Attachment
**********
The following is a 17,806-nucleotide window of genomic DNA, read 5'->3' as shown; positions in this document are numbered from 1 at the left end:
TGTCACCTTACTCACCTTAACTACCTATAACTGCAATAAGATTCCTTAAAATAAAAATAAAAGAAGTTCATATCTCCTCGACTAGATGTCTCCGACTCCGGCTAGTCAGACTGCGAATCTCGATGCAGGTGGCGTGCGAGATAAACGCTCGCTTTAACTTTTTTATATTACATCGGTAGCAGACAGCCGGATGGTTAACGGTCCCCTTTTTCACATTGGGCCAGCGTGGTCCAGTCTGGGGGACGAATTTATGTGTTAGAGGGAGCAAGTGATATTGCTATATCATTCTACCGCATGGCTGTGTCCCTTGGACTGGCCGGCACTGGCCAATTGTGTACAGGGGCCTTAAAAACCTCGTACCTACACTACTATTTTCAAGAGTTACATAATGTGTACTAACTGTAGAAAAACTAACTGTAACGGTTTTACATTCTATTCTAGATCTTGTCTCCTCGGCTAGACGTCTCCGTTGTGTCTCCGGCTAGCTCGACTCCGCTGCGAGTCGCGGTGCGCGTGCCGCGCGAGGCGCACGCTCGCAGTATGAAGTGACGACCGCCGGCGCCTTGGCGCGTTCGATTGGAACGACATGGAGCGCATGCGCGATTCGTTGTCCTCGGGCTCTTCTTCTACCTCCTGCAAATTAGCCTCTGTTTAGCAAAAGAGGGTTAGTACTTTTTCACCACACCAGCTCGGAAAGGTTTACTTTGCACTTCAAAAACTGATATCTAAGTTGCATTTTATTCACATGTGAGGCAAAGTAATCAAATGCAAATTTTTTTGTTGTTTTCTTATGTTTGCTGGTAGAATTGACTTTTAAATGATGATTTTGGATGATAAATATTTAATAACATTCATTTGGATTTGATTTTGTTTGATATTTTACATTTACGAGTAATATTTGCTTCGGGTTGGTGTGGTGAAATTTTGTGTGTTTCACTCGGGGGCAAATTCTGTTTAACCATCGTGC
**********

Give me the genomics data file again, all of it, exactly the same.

The following is a 17,806-nucleotide window of genomic DNA, read 5'->3' as shown; positions in this document are numbered from 1 at the left end:
TGTCACCTTACTCACCTTAACTACCTATAACTGCAATAAGATTCCTTAAAATAAAAATAAAAGAAGTTCATATCTCCTCGACTAGATGTCTCCGACTCCGGCTAGTCAGACTGCGAATCTCGATGCAGGTGGCGTGCGAGATAAACGCTCGCTTTAACTTTTTTATATTACATCGGTAGCAGACAGCCGGATGGTTAACGGTCCCCTTTTTCACATTGGGCCAGCGTGGTCCAGTCTGGGGGACGAATTTATGTGTTAGAGGGAGCAAGTGATATTGCTATATCATTCTACCGCATGGCTGTGTCCCTTGGACTGGCCGGCACTGGCCAATTGTGTACAGGGGCCTTAAAAACCTCGTACCTACACTACTATTTTCAAGAGTTACATAATGTGTACTAACTGTAGAAAAACTAACTGTAACGGTTTTACATTCTATTCTAGATCTTGTCTCCTCGGCTAGACGTCTCCGTTGTGTCTCCGGCTAGCTCGACTCCGCTGCGAGTCGCGGTGCGCGTGCCGCGCGAGGCGCACGCTCGCAGTATGAAGTGACGACCGCCGGCGCCTTGGCGCGTTCGATTGGAACGACATGGAGCGCATGCGCGATTCGTTGTCCTCGGGCTCTTCTTCTACCTCCTGCAAATTAGCCTCTGTTTAGCAAAAGAGGGTTAGTACTTTTTCACCACACCAGCTCGGAAAGGTTTACTTTGCACTTCAAAAACTGATATCTAAGTTGCATTTTATTCACATGTGAGGCAAAGTAATCAAATGCAAATTTTTTTGTTGTTTTCTTATGTTTGCTGGTAGAATTGACTTTTAAATGATGATTTTGGATGATAAATATTTAATAACATTCATTTGGATTTGATTTTGTTTGATATTTTACATTTACGAGTAATATTTGCTTCGGGTTGGTGTGGTGAAATTTTGTGTGTTTCACTCGGGGGCAAATTCTGTTTAACCATCGTGC